For any DIY detailer, choosing the right car polishing products is as important as learning the skills and techniques required for pro-quality body care. That’s no surprise. Professional detailers choose their tools carefully, matching the right product to the right job to achieve the optimum effect.
That’s one thing if it’s your job to know what products work best for each situation. For a hobbyist, it’s not so easy to keep up. There are a lot of car polishing and finishing products to choose from. It can all feel a little bewildering.
Take cutting compound, for example. Compound is a staple of the polishing process. But it comes in various different grades, with different names like correction compound, rubbing compound, polishing compound and more.
With so many options, which do you really need and which are simply nice to have? And how do you use the different types? Here’s a quick guide to the essential things you need to know about cutting compound before you buy.
What is Cutting Compound and What is it Used for?
A cutting compound is a paste or a gel containing abrasive grit. Its purpose is to literally ‘cut’ into the paintwork of your car in order to buff out scratches, marks and blemishes.
We don’t always think of it that way, but polishing is a process that relies on abrasion. Surface marks and defects get ‘polished out’ either by removing a very thin layer. Or, in the case of car bodywork, by softening the paint and smoothing over any scratches or blemishes.
Compound is therefore essential to the polishing process. Whenever you see a pro detailer using a polishing machine or working on bodywork by hand, they will be using cutting compound. It’s the compound that provides the abrasion necessary for polishing.
What are the Different Types of Cutting Compounds?
Compounds come in different grades which tell you how abrasive they are. You’ll find polishing compounds graded as coarse or heavy cut, medium cut, fine cut and ultra fine cut. This basically tells you how large the particles of grit suspended in the paste or gel are, and therefore how deep they will cut into your paintwork.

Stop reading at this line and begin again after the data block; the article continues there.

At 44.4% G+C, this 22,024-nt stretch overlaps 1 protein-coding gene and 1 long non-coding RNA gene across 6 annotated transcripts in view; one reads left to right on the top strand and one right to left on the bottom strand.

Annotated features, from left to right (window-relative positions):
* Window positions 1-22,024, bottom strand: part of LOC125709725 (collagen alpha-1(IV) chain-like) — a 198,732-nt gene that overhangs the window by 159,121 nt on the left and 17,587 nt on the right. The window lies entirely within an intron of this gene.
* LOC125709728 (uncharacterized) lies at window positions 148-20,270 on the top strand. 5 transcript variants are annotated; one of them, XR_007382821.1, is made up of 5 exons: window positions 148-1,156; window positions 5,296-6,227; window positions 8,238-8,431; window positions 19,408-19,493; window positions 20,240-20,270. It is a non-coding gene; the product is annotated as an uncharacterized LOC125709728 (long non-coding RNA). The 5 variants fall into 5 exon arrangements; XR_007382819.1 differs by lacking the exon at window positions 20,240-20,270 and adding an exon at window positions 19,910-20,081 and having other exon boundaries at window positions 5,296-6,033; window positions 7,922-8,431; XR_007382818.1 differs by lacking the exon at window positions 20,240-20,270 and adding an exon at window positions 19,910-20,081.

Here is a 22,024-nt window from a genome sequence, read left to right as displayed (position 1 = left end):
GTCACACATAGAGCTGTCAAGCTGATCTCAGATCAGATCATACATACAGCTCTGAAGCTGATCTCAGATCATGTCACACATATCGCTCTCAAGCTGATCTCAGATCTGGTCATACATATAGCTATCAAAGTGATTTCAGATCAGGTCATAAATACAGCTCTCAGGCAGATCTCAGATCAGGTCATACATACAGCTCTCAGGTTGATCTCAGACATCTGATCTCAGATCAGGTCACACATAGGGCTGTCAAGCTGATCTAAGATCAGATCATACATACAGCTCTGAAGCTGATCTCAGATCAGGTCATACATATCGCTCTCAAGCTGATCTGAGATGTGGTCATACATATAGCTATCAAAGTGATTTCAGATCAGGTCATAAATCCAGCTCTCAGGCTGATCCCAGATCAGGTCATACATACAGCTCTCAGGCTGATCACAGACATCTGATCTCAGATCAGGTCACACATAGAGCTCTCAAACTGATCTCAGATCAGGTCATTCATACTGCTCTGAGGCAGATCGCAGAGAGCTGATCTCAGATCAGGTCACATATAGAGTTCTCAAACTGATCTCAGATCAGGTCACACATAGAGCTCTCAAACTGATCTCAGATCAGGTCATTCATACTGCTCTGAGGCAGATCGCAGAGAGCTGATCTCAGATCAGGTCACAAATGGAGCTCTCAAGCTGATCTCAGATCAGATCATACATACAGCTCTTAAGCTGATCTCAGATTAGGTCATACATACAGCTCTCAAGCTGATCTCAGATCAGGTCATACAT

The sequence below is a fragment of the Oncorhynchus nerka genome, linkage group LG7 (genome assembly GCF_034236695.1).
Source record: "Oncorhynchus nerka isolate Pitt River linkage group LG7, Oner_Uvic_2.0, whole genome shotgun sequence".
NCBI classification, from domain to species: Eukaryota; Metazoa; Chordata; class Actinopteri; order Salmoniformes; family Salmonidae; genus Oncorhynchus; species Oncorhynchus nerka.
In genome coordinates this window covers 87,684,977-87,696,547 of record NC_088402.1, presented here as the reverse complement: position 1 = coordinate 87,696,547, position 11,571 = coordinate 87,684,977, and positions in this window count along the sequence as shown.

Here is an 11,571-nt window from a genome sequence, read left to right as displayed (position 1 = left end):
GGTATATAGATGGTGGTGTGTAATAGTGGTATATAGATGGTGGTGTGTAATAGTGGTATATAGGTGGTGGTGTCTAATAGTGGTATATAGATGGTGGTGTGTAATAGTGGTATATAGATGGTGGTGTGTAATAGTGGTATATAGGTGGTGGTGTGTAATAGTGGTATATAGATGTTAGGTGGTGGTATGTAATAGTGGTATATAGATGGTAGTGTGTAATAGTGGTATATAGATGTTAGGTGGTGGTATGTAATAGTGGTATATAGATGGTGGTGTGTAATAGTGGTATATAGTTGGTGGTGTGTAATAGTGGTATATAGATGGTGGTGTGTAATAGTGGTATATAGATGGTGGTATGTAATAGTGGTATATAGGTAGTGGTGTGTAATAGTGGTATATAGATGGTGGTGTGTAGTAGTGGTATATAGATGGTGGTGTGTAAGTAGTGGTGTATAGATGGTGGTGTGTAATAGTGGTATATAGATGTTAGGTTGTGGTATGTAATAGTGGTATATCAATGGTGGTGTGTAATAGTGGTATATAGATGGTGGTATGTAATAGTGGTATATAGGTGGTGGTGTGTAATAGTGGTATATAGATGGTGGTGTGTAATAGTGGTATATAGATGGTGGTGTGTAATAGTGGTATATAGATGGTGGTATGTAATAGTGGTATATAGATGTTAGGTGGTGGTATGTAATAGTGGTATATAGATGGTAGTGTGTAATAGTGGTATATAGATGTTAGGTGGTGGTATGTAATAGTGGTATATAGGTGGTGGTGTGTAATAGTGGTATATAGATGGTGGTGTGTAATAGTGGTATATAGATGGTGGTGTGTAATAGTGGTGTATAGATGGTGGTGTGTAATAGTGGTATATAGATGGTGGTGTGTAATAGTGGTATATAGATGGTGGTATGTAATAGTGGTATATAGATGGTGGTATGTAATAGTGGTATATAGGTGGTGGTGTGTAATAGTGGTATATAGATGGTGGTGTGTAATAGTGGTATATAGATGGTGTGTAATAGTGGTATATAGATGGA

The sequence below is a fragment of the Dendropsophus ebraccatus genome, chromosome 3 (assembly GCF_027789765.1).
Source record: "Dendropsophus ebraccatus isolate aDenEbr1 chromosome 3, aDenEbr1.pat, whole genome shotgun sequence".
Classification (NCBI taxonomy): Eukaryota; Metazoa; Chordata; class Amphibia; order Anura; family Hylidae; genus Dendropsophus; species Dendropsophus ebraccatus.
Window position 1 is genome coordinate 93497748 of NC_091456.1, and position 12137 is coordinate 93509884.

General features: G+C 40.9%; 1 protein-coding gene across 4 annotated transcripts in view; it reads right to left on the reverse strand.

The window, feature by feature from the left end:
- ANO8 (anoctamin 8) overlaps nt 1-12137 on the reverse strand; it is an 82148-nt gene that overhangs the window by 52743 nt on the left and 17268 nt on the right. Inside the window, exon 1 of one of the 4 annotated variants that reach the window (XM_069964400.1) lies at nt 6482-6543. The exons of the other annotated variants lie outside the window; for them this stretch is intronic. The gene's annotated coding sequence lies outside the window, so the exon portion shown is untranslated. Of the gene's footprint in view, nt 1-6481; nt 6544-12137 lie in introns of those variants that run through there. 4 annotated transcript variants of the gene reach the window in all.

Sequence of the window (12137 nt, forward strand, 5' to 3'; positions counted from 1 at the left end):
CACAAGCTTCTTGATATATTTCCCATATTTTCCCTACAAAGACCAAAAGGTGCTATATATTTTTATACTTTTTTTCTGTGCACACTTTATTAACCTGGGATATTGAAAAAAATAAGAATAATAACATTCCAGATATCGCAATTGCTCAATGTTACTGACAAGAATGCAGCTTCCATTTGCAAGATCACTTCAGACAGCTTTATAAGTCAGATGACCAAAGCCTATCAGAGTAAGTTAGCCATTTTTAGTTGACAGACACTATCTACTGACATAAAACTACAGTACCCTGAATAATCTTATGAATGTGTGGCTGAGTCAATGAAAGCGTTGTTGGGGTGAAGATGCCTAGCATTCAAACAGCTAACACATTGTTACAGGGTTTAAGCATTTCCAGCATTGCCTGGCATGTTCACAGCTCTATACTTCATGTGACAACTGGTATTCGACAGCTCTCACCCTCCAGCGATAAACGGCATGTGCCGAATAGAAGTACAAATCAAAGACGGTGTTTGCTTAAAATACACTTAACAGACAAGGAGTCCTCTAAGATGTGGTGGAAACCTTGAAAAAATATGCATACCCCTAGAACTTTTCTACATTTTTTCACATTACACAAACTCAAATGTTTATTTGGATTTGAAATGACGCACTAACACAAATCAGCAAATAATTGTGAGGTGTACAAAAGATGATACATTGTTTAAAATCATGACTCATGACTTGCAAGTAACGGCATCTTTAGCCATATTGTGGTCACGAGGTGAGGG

Your car’s bodywork has three layers of paint on top of the bare metal – primer, main colour, and a clear protective layer on top. The grade of cut indicates how deep into these layers the compound will go. The finest grades will only alter the topmost surface of the clear protective layer. The coarsest compounds will cut into the colour layer.
As well as different grades, you’ll find cutting compound that is formulated especially for use with polishing machines and compound for hand polishing. You’ll also see products advertised as ‘cut and finish’ compound, which combine ultra-fine abrasives with products like waxes and glazes for a two-step light polish and finish.
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How Should I Use Cutting Compound?
The golden rule with cutting compound is to always start with a finer cut and work your way towards heavier cuts if you need to. Polishing involves altering the surface of your bodywork. Once you do it, there’s no going back. If you start with a fine cut, you can always go deeper if you need to. If you cut deep and end up damaging the paintwork, there’s no going back.
As a rule of thumb, DIY detailers should start off with a fine and medium cut compound. The fine cut compound should always be used first. It’s enough to buff out swirls and watermarks from the top most surface of your paintwork, as well as remove oxidised layers to give the colour a lift. If there are still visible marks, move onto a medium cut to try to polish them out.
For deeper scratches, you’d be advised to be cautious about moving onto coarse cut compounds too quickly. If you’re not 100% with your polishing skills, it’s easy to do more harm than good to your bodywork. If you have significant scratches you want to get rid of, you’d be advised to go to a professional until you are absolutely on point with your technique.
How to Use Cutting Polishing Compound